Welcome to Week 2 of the 2020 IPO rush.
Last week, Snowflake set the momentum with its chart-topping IPO, which valued the data warehousing company at around $67 billion. JFrog, Sumo Logic, Unity Technologies and Amwell also went public, though didn’t have quite the staggering Wall Street debuts that Snowflake enjoyed as it became the largest-ever U.S. software IPO.
So far in 2020, 127 U.S. companies have gone public. Those companies have collectively raised $46.8 billion via their listings, according to Renaissance Capital, already surpassing 2019’s total. That’s a remarkable feat when you consider that the IPO market was practically stalled for most of this year.
Subscribe to the Crunchbase Daily
Companies are stampeding to the public markets for a few reasons. First, investors are hungry for yields, and with the Fed this week indicating that it expects to leave interest rates near zero through at least 2023, equity markets look relatively attractive. Second, the tech industry has proved to be far more recession-proof than sectors like manufacturing, travel or hospitality. And finally, the COVID-19 pandemic and remote-work shift have buoyed software companies like Snowflake, Unity and JFrog specifically.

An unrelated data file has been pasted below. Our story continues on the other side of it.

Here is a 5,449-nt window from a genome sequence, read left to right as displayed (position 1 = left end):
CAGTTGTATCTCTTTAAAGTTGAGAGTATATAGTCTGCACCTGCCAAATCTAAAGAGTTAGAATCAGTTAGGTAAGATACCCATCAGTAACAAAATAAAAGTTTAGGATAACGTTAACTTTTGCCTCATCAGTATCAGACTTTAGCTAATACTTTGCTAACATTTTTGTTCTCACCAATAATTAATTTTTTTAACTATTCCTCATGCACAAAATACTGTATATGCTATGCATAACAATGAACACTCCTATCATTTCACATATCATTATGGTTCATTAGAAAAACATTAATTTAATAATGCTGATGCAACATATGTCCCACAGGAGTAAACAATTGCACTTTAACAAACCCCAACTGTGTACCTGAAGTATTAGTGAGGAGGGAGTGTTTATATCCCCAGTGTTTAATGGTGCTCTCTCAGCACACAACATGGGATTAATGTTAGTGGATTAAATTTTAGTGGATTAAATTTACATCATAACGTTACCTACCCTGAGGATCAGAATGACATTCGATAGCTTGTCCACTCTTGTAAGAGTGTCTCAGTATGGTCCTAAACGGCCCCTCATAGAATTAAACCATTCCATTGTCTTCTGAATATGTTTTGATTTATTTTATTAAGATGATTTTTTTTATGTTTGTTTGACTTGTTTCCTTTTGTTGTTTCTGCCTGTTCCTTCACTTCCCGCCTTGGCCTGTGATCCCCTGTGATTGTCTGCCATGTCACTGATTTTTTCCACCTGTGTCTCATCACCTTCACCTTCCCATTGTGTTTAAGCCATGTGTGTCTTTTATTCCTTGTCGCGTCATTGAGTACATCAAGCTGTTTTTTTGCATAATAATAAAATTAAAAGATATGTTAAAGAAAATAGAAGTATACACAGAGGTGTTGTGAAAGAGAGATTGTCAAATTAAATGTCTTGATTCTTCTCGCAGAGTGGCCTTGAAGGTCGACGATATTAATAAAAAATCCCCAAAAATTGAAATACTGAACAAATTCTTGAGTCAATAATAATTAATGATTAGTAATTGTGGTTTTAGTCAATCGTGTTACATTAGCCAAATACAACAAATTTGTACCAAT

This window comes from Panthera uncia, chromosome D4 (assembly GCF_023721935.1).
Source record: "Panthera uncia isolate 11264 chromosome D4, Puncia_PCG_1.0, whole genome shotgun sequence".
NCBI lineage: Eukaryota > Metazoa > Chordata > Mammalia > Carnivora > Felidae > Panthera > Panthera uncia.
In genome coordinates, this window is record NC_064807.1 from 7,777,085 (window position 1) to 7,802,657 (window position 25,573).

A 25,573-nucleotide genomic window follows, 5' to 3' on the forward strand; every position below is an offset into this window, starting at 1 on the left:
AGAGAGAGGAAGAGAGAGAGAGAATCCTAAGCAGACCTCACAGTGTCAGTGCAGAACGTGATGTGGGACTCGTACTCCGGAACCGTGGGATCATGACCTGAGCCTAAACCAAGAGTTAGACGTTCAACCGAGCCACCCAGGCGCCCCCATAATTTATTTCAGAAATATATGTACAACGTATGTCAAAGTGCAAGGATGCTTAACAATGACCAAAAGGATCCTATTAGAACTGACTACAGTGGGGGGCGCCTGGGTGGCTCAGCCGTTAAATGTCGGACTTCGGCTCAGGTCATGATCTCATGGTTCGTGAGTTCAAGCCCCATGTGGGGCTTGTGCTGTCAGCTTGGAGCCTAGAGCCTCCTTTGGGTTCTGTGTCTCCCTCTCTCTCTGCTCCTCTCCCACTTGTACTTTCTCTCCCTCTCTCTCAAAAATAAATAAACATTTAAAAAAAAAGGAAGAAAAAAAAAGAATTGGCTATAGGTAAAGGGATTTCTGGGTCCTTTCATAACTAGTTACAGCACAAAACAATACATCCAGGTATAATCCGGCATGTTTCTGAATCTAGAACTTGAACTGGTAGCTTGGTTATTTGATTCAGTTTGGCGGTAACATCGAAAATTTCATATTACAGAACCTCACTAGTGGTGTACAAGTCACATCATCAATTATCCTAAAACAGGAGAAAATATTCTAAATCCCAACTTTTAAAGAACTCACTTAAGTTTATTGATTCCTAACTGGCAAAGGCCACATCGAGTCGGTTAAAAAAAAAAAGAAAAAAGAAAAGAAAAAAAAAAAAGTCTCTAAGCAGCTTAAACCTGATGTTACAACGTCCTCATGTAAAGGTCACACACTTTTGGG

This week, at least three more companies are expected to list: telemedicine platform GoodRx; gaming hardware maker Corsair Gaming; and Bentley Systems, which makes software for the design and engineering industries.
Palantir, meanwhile, has reportedly scheduled its listing for Sept. 29, a week later than previously thought. That means we’ll have to wait a week longer to see how Wall Street receives one of the oldest and most highly valued venture-backed private companies in the U.S.
Our top stories last week
Among Crunchbase News’ most-read stories last week:
What I’m reading
- Okta co-founder and CEO Todd McKinnon shared a great thread detailing his experience taking that company public in 2017.
- Six months after venture firm Sequoia published its Black Swan Memo—an open letter to its portfolio companies warning that COVID-19 could have devastating economic consequences—partner Roelof Botha was relieved last week to admit that, for the startup and venture industry at least, things haven’t turned out so dire after all. Sequoia is a big winner in the Snowflake, Unity and Sumo Logic IPOs and was also an early investor in TikTok.
Illustration: Dom Guzman